However, the company declined to comment when asked by Kotaku in June about any particular steps it was taking to promote equity and diversity within its own ranks. A couple weeks later Activision Blizzard announced $3 million in donations to the United Negro College Fund, Equal Justice Initiative, and Management Leadership for Tomorrow, but nothing further.


EA was a little more reflective.

“Racial justice matters,” the company wrote on its website during the protests. “We’ve long held equality, inclusion, and diversity at the center of our beliefs at Electronic Arts.”


EA announced that it would contribute $1 million to the Equal Justice Initiative and the NAACP Legal Defense & Educational Fund collectively, give employees an additional vacation day each year to volunteer in their communities, make Juneteenth a company holiday, and hold a “Company Conversation’’ to discuss how to “focus its efforts to make an impact fighting bias, discrimination, and injustice in today’s world.”


It also published its first annual Impact Report last November which included a section on the company’s demographics. Of it’s 9,800 full-time employees, 54.6% were white, 22.3% were Asian, 8.2% were Hispanic or Latinx, and only 3.2% were Black. Less than a quarter were women.

“While we’ve made some progress, we have much more work ahead of us to continue bringing greater representation into our company,” CEO Andrew Wilson wrote in the report.


Update - 5:45 p.m. ET, 1/27/21: A spokesperson for Activision Blizzard responded to Kotaku with the following statement.

Activision Blizzard is committed to inclusive hiring practices and to creating a diverse workforce; it is essential to our mission. Vice completely mischaracterized the SEC filing made by our outside attorneys. In fact, our hiring practices are rooted in ensuring diversity for all roles. We engage in this aggressively and successfully. Our objection was rooted in the fact that the AFL-CIO proposal failed to adequately consider how to apply these practices in all of the countries we operate in.

Our games have uniquely influenced popular culture and have helped to increase tolerance and inclusion through their connectivity as well as the heroes we portray and our stories that celebrate diversity, equity and inclusion in so many powerful ways.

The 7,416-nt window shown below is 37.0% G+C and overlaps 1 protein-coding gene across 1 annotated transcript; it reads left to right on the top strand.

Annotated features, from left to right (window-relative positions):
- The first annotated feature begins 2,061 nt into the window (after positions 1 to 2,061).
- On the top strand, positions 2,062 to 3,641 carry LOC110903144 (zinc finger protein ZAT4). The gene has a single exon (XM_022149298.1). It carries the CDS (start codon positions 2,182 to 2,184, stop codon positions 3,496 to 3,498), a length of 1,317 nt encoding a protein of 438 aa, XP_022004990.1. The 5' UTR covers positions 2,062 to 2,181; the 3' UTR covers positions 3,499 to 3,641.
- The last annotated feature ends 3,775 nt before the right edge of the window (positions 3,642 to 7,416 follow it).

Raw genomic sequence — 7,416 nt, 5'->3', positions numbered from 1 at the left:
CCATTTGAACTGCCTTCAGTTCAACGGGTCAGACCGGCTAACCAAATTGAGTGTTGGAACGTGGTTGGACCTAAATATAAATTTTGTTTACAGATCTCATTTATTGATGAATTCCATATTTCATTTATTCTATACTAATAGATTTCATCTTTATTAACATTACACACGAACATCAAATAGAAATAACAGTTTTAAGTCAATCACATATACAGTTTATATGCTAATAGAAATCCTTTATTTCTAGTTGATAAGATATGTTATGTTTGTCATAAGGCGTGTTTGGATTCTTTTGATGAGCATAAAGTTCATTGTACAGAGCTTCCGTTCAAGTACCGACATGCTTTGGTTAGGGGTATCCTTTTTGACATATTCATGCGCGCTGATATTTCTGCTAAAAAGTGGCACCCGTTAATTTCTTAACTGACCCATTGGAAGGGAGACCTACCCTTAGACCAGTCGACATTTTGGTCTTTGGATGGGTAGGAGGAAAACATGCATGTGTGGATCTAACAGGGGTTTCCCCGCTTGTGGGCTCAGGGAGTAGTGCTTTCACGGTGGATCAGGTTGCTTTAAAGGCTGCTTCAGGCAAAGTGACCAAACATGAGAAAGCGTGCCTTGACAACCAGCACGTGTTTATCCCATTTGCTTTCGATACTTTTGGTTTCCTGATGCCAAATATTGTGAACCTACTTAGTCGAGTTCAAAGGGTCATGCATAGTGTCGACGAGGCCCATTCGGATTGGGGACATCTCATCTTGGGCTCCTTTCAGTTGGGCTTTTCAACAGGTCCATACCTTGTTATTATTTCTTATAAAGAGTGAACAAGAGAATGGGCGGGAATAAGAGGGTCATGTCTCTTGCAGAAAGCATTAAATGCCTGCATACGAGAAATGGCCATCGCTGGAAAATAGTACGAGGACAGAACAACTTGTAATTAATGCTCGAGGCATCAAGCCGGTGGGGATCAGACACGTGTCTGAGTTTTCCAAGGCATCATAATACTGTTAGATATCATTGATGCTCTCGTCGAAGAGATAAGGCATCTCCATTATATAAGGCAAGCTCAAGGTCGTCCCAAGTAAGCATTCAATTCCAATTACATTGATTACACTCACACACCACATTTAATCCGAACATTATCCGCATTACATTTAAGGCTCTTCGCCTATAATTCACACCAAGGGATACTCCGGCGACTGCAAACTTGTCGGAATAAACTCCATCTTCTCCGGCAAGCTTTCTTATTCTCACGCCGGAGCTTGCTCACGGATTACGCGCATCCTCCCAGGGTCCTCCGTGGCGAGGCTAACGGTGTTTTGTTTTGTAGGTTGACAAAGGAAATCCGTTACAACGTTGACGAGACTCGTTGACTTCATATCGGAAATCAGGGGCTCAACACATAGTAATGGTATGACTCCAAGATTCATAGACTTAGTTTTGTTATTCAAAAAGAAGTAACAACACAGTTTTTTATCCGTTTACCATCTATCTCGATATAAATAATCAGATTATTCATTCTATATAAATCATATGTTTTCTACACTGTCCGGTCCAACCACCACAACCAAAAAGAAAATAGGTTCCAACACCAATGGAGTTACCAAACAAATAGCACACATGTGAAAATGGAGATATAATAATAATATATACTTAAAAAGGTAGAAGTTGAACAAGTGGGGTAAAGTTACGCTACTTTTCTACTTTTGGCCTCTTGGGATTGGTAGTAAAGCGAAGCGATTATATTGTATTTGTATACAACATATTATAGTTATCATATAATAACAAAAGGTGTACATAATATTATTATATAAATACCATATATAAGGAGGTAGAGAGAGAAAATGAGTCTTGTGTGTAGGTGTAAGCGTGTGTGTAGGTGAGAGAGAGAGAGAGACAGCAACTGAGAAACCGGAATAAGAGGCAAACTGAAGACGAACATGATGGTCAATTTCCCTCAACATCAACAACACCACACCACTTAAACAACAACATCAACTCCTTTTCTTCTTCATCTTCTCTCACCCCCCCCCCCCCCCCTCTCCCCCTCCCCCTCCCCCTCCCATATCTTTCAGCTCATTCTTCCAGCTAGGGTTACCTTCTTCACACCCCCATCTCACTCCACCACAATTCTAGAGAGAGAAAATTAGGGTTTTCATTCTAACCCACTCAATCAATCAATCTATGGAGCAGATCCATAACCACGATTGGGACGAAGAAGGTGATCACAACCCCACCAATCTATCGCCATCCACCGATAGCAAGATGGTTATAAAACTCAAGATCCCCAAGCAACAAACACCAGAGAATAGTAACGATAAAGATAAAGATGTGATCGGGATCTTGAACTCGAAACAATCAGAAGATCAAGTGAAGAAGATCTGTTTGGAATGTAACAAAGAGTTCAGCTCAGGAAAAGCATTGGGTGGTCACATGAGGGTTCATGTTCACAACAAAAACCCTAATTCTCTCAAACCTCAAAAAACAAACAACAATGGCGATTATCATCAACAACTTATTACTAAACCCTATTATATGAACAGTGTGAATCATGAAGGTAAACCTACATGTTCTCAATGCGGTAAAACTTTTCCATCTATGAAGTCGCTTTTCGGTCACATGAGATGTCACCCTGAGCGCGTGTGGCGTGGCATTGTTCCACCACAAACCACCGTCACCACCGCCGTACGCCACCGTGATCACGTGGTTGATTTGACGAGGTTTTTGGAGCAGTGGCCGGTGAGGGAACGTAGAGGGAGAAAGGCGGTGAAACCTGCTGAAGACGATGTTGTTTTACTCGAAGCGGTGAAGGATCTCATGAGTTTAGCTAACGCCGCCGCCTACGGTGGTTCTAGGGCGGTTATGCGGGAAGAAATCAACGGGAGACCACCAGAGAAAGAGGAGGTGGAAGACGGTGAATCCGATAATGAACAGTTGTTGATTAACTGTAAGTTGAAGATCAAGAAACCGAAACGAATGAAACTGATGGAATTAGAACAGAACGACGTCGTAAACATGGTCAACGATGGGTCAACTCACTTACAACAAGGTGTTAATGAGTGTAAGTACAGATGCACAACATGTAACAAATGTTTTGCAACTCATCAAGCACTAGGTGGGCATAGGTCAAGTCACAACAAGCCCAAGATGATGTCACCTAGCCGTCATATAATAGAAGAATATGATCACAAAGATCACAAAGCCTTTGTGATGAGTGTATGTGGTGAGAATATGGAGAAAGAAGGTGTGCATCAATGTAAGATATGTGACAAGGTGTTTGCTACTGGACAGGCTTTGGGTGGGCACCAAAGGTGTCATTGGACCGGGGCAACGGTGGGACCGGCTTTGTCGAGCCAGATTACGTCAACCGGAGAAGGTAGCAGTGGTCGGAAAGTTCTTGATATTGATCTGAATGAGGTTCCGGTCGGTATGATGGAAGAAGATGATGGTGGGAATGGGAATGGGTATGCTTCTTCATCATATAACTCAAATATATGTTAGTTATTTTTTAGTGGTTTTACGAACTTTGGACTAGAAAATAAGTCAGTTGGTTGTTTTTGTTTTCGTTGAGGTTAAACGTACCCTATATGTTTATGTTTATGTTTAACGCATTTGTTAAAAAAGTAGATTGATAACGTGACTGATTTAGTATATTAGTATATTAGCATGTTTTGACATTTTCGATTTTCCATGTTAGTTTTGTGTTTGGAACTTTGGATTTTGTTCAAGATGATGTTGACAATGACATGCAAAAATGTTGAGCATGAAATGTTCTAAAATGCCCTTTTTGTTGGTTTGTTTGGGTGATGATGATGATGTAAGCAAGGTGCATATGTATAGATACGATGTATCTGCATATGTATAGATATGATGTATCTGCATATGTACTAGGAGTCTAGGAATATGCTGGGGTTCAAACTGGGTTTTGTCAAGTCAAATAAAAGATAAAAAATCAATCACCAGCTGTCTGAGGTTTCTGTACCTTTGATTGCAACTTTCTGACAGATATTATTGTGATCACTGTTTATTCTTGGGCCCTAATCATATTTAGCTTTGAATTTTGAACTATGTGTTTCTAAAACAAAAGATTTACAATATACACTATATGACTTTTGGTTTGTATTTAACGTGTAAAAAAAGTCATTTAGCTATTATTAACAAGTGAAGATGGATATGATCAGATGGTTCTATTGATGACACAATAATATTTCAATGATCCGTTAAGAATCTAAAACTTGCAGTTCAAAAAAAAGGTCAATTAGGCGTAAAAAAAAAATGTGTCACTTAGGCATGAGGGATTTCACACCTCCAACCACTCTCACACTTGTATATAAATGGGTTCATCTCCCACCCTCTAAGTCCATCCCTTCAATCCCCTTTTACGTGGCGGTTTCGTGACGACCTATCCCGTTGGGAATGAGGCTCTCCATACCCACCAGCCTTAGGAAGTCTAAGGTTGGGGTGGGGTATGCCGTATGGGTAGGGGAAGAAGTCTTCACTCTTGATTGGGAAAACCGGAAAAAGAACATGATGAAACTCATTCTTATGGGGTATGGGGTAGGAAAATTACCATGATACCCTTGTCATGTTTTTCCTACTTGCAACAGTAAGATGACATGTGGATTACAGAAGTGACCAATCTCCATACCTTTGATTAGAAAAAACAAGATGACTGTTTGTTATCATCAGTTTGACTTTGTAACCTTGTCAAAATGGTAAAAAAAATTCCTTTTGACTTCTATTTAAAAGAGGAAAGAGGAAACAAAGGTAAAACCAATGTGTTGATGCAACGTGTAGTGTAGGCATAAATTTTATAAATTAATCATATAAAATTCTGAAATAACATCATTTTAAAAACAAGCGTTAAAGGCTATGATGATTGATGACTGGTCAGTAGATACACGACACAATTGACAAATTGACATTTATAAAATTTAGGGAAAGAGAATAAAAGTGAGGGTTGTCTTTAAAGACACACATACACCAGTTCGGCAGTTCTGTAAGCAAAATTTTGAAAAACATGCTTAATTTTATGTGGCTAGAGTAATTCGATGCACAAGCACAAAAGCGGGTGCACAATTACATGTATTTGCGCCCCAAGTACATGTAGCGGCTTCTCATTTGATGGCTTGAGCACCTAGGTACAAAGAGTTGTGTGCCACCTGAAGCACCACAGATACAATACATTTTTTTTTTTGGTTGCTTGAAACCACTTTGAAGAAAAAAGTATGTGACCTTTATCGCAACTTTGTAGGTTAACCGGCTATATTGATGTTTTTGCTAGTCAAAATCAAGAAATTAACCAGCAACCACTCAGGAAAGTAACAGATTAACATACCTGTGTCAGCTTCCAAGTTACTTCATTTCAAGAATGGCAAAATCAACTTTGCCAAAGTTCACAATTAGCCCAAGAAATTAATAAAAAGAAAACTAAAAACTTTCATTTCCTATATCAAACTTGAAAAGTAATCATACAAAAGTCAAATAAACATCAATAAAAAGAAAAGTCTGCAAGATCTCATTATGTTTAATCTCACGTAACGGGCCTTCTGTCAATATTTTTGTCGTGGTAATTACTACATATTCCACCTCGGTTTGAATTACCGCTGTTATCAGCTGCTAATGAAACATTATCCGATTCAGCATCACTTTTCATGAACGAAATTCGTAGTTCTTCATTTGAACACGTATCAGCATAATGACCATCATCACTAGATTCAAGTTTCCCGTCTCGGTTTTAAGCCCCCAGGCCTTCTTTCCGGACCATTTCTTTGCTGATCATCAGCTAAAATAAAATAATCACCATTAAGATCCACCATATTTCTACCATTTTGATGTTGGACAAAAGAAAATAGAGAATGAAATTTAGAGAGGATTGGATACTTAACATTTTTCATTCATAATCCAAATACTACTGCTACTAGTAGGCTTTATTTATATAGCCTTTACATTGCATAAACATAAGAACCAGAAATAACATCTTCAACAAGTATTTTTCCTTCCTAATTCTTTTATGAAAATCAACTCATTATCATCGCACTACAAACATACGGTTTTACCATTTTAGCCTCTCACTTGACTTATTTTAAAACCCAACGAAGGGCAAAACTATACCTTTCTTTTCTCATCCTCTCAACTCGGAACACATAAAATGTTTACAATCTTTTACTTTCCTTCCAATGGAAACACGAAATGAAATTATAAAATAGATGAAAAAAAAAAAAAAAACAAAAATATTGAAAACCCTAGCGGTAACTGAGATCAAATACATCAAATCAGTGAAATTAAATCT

In order to ensure that our games stay true to our mission—to connect and engage the world through epic entertainment—we require that all candidates of all backgrounds, ethnicities, genders, races and sexual orientations are considered for each and every open role. We aggressively recruit diverse candidates so the workforce provides the inspired creativity required to meet the expectations of our diverse 400 million players across 190 countries. We remain committed to increasing diversity at all levels throughout Activision Blizzard worldwide.


Activision Blizzard did not immediately elaborate on what Motherboard “mischaracterized” about its SEC filing reportedly rejecting the AFL-CIO’s proposal.

Update - 8:30 p.m. ET, 1/27/21: According to AFL-CIO Secretary-Treasurer Liz Shuler, its Rooney Rule proposal is “clearly workable” as evidenced by other big companies that have adopted similar policies.


“Diversity and inclusion at all levels is important for companies to succeed, particularly in industries where there has been a historic underrepresentation of women and minorities in senior level positions,” Shuler told Kotaku in an email. “We are pleased that many banks have adopted diverse candidate search policies, and we are now turning our attention to tech companies. Such policies are clearly workable given that many companies have adopted them for their boards and are now adopting them for their workforces.”

Some of those companies include Wells Fargo, Citigroup, and JPMorgan.



EEO is fair and logical. Diversity for the sake of diversity is stupid. Being non-exclusionary is not the same as being necessarily-diverse.  Businesses exist to make money, not friends. Anything they can do to ethically attain that goal should not be regulated. Not having employees who are not <insert race/gender/ethnicity/whatever> is not unethical. You hire the best person for the job, plain and simple.